Sunny Afternoon cleaned up at the Olivier Awards in 2014, winning the coveted Best New Musical award, Best Actor in a Musical and Best Supporting Actor in a Musical. Ray Davies was also the recipient of the Olivier Achievement Award for Music. The auditorium was transformed into a swinging 60s concert hall, with the stage in a thrust format allowing the actors to step right out into the middle of crowd. Cabaret tables, which became the most sought after seats, lined the edge of the auditorium and all the actors played their own instruments. None of us will forget George Maguire as wild child Dave Davies, swinging from a hotel chandelier dressed in ladies’ lingerie. Oh - and the glowing rendition of “Sunny Afternoon” that summoned up the euphoria of England’s 1966 World Cup triumph. Magical.
2. Wonderland, 2014, written by Beth Steel
‘Hampstead is on a roll. Its superb musical, Sunny Afternoon, depicting the story of that much-loved British band the Kinks transfers to the West End in the autumn and it is now fielding this gripping, darkly comic and often moving play about the miners’ strike in which Mrs Thatcher took on Arthur Scargill’ The Telegraph
Once Sunny Afternoon was up and running successfully, Ed was straight back in the rehearsal room launching himself into the production of Wonderland. It could not have been a more juxtaposing show. This was a play, plucked from a never-ending pile of scripts that Edward discovered whilst on holiday, by Beth Steel, the daughter of a Nottinghamshire miner. Far, far away from a 60s Top of the Pops gig, the audience were now taken below ground into the pit itself with its half-light and infernal heat. It was a superb production with a spectacular triple-decker set by Ashley Martin-Davis and Beth Steel subsequently won the Evening Standard’s prestigious award for Most Promising Playwright later that year.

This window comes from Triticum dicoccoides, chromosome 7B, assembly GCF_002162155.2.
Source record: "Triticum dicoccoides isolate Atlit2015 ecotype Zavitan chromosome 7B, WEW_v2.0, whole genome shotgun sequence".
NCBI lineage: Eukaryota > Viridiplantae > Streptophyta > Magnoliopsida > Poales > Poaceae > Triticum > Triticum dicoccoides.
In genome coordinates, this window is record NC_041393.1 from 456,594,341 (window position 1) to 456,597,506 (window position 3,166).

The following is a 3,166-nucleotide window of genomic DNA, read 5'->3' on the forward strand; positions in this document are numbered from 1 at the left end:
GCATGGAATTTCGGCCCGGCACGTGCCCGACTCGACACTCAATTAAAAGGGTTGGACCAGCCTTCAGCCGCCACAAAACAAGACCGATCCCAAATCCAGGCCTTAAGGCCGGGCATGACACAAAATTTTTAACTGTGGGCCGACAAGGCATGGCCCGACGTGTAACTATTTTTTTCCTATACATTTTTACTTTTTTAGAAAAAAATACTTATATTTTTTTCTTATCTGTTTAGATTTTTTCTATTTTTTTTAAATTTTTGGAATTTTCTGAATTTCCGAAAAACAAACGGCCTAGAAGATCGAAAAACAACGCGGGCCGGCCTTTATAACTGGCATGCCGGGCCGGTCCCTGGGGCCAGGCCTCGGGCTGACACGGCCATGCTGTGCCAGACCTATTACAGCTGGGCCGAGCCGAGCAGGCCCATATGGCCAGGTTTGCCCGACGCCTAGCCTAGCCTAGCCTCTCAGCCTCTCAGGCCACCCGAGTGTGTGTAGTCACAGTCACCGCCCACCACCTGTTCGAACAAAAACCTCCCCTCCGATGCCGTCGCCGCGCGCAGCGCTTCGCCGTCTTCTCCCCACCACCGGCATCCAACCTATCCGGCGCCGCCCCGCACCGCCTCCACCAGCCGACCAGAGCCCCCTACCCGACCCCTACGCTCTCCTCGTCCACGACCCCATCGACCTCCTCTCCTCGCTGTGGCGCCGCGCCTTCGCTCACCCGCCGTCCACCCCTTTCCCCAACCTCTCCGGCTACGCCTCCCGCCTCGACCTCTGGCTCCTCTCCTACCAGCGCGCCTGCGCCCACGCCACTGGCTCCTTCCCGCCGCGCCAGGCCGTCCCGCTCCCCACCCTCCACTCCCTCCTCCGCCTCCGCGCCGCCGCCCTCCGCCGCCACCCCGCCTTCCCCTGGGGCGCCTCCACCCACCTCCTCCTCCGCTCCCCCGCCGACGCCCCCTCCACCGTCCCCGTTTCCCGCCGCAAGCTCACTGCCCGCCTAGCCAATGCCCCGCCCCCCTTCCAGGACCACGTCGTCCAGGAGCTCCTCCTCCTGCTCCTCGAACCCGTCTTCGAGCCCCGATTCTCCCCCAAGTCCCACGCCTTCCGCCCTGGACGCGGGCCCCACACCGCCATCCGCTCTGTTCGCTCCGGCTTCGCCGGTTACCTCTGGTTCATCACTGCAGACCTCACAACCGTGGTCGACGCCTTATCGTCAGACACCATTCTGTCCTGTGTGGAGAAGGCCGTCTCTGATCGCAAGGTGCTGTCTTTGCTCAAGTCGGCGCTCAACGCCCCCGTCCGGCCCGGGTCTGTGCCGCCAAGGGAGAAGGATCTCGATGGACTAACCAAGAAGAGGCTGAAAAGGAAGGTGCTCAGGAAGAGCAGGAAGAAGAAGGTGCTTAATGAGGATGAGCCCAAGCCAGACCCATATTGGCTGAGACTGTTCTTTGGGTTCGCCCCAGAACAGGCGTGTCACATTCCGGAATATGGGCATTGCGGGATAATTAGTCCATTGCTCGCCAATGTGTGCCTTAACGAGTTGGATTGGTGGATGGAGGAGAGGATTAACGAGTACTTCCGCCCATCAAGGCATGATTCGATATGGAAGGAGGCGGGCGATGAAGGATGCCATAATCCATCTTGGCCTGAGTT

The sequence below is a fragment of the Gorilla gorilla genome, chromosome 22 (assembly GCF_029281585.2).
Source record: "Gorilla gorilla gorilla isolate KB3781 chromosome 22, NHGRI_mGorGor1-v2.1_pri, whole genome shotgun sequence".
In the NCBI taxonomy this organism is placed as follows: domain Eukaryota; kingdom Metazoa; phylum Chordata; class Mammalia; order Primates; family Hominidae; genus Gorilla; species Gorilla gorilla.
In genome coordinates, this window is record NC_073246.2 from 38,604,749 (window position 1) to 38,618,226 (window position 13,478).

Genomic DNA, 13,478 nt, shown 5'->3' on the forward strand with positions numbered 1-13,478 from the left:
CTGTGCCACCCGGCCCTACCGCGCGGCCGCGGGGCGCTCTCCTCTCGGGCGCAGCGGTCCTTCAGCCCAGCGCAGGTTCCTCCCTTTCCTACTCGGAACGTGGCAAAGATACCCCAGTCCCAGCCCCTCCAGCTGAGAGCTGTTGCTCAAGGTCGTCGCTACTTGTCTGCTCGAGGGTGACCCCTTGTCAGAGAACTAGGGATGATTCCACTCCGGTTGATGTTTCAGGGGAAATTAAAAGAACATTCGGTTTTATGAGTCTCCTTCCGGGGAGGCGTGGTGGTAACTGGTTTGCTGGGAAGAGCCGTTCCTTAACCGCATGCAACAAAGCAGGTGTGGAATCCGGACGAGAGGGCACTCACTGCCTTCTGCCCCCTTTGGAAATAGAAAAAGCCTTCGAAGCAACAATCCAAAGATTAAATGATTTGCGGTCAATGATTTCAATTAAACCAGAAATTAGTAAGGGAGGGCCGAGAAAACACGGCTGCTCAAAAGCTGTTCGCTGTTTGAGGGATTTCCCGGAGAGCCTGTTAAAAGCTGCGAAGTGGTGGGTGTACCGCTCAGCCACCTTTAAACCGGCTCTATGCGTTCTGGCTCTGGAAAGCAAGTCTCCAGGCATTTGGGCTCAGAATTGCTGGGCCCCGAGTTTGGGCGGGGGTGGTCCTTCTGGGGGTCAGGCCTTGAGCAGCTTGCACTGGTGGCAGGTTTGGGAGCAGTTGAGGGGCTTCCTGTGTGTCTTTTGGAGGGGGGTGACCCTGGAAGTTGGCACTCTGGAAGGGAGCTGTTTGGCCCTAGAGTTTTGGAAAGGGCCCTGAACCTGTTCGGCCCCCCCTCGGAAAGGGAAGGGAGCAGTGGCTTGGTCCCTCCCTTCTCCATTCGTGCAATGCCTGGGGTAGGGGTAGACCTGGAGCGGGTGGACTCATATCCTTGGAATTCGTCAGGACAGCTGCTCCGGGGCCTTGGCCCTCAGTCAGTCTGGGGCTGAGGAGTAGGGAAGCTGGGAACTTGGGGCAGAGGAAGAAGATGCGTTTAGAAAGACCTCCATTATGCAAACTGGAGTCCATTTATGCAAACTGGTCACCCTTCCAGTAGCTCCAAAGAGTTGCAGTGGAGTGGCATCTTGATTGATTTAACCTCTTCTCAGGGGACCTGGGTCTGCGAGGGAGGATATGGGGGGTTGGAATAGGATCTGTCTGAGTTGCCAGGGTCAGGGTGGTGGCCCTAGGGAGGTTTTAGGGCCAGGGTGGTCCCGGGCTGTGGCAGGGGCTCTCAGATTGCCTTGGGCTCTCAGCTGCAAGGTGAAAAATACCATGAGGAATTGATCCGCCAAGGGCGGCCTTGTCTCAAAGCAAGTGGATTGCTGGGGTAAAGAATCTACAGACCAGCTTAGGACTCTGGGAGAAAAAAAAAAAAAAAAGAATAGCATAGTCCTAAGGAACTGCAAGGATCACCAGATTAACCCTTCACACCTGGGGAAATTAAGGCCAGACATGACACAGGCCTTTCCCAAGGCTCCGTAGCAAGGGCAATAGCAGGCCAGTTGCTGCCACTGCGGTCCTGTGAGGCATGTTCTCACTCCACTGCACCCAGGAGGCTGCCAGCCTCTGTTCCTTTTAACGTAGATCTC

1. Chariots of Fire, 2012, written by Mike Bartlett
‘It’s Edward Hall's staging that’s the real winner. The problem was always going to be, how will they do the running without looking ridiculous? Slo-mo? Video trickery? Concealed conveyor belts? The answer is large turntable and actors pounding round the theatre as we sit in a circle – and far from being ridiculous, it’s pure exhilaration’ The Sunday Times
In at Number 1 has to be Chariots of Fire. Having been Artistic Director for just over a year, Hampstead had already produced some brilliant work that indicated Edward’s ambition, including a revival of Mike Leigh’s Ecstasy, which subsequently enjoyed a West End transfer, and The Last of the Duchess starring Shelia Hancock and Anna Chancellor. But Chariots of Fire was the definitive turning point in restoring Hampstead’s fortunes. Rumours swirled as to how the team was going to bring this Oscar winning classic to the stage. Edward transformed Hampstead’s auditorium into an Olympic stadium, with a specially built running track, sending the actors flying in and around the audience. With a huge cast of 21 actors, there was never a performance that didn’t have a standing ovation (with full on goose bumps when Vangelis started playing) and the show went on to be seen by thousands more in the West End during the London 2012 Olympics.
Thank you Ed for the incredible memories. We're looking forward to seeing what you do next.